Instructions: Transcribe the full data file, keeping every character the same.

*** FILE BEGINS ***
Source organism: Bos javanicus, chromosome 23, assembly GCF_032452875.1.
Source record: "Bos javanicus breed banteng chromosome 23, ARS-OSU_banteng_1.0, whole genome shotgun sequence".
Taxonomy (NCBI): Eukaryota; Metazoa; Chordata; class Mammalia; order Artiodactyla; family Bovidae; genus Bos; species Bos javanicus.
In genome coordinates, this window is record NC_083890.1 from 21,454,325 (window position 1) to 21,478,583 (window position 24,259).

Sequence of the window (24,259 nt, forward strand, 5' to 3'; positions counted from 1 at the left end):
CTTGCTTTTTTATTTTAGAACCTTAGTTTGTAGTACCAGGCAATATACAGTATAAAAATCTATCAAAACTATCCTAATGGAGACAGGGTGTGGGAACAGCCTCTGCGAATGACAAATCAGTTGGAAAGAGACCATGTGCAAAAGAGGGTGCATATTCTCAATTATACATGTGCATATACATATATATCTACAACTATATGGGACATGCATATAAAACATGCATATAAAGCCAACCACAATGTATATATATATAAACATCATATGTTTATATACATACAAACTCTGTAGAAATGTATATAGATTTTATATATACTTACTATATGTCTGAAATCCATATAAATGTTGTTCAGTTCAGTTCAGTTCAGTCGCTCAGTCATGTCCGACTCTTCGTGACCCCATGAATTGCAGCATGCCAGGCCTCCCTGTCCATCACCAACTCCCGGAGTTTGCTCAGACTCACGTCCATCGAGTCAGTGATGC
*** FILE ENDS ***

Source organism: Bos javanicus, chromosome 23, assembly GCF_032452875.1.
Source record: "Bos javanicus breed banteng chromosome 23, ARS-OSU_banteng_1.0, whole genome shotgun sequence".
Taxonomy (NCBI): Eukaryota; Metazoa; Chordata; class Mammalia; order Artiodactyla; family Bovidae; genus Bos; species Bos javanicus.
In genome coordinates, this window is record NC_083890.1 from 21,454,325 (window position 1) to 21,478,583 (window position 24,259).

Sequence of the window (24,259 nt, forward strand, 5' to 3'; positions counted from 1 at the left end):
CTTGCTTTTTTATTTTAGAACCTTAGTTTGTAGTACCAGGCAATATACAGTATAAAAATCTATCAAAACTATCCTAATGGAGACAGGGTGTGGGAACAGCCTCTGCGAATGACAAATCAGTTGGAAAGAGACCATGTGCAAAAGAGGGTGCATATTCTCAATTATACATGTGCATATACATATATATCTACAACTATATGGGACATGCATATAAAACATGCATATAAAGCCAACCACAATGTATATATATATAAACATCATATGTTTATATACATACAAACTCTGTAGAAATGTATATAGATTTTATATATACTTACTATATGTCTGAAATCCATATAAATGTTGTTCAGTTCAGTTCAGTTCAGTCGCTCAGTCATGTCCGACTCTTCGTGACCCCATGAATTGCAGCATGCCAGGCCTCCCTGTCCATCACCAACTCCCGGAGTTTGCTCAGACTCACGTCCATCGAGTCAGTGATGC